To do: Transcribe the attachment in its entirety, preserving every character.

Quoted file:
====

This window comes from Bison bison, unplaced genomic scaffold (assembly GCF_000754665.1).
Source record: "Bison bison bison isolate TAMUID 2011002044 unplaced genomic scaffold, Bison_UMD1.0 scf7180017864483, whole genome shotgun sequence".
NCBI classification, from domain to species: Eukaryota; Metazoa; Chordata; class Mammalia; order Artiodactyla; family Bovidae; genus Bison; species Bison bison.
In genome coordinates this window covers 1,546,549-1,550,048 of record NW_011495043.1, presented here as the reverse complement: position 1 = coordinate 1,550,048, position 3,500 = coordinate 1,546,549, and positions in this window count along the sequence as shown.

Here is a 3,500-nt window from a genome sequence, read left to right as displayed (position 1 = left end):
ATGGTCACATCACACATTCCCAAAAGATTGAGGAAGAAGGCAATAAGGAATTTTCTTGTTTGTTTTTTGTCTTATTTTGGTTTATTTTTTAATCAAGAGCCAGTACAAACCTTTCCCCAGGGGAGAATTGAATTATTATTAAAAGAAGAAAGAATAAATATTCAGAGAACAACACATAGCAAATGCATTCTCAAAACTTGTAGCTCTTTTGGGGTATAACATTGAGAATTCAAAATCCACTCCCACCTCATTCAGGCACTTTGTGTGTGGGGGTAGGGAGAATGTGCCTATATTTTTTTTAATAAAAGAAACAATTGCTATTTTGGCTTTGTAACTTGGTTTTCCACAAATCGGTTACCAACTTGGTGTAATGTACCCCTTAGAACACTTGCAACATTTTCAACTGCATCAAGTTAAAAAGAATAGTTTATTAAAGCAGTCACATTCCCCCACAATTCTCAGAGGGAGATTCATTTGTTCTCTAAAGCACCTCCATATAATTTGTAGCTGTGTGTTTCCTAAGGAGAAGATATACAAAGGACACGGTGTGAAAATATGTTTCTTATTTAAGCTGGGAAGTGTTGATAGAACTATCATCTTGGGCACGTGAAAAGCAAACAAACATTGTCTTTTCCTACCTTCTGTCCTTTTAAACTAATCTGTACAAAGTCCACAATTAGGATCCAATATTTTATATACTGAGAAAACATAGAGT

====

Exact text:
This window comes from Bison bison, unplaced genomic scaffold (assembly GCF_000754665.1).
Source record: "Bison bison bison isolate TAMUID 2011002044 unplaced genomic scaffold, Bison_UMD1.0 scf7180017864483, whole genome shotgun sequence".
NCBI classification, from domain to species: Eukaryota; Metazoa; Chordata; class Mammalia; order Artiodactyla; family Bovidae; genus Bison; species Bison bison.
In genome coordinates this window covers 1,546,549-1,550,048 of record NW_011495043.1, presented here as the reverse complement: position 1 = coordinate 1,550,048, position 3,500 = coordinate 1,546,549, and positions in this window count along the sequence as shown.

Here is a 3,500-nt window from a genome sequence, read left to right as displayed (position 1 = left end):
ATGGTCACATCACACATTCCCAAAAGATTGAGGAAGAAGGCAATAAGGAATTTTCTTGTTTGTTTTTTGTCTTATTTTGGTTTATTTTTTAATCAAGAGCCAGTACAAACCTTTCCCCAGGGGAGAATTGAATTATTATTAAAAGAAGAAAGAATAAATATTCAGAGAACAACACATAGCAAATGCATTCTCAAAACTTGTAGCTCTTTTGGGGTATAACATTGAGAATTCAAAATCCACTCCCACCTCATTCAGGCACTTTGTGTGTGGGGGTAGGGAGAATGTGCCTATATTTTTTTTAATAAAAGAAACAATTGCTATTTTGGCTTTGTAACTTGGTTTTCCACAAATCGGTTACCAACTTGGTGTAATGTACCCCTTAGAACACTTGCAACATTTTCAACTGCATCAAGTTAAAAAGAATAGTTTATTAAAGCAGTCACATTCCCCCACAATTCTCAGAGGGAGATTCATTTGTTCTCTAAAGCACCTCCATATAATTTGTAGCTGTGTGTTTCCTAAGGAGAAGATATACAAAGGACACGGTGTGAAAATATGTTTCTTATTTAAGCTGGGAAGTGTTGATAGAACTATCATCTTGGGCACGTGAAAAGCAAACAAACATTGTCTTTTCCTACCTTCTGTCCTTTTAAACTAATCTGTACAAAGTCCACAATTAGGATCCAATATTTTATATACTGAGAAAACATAGAGT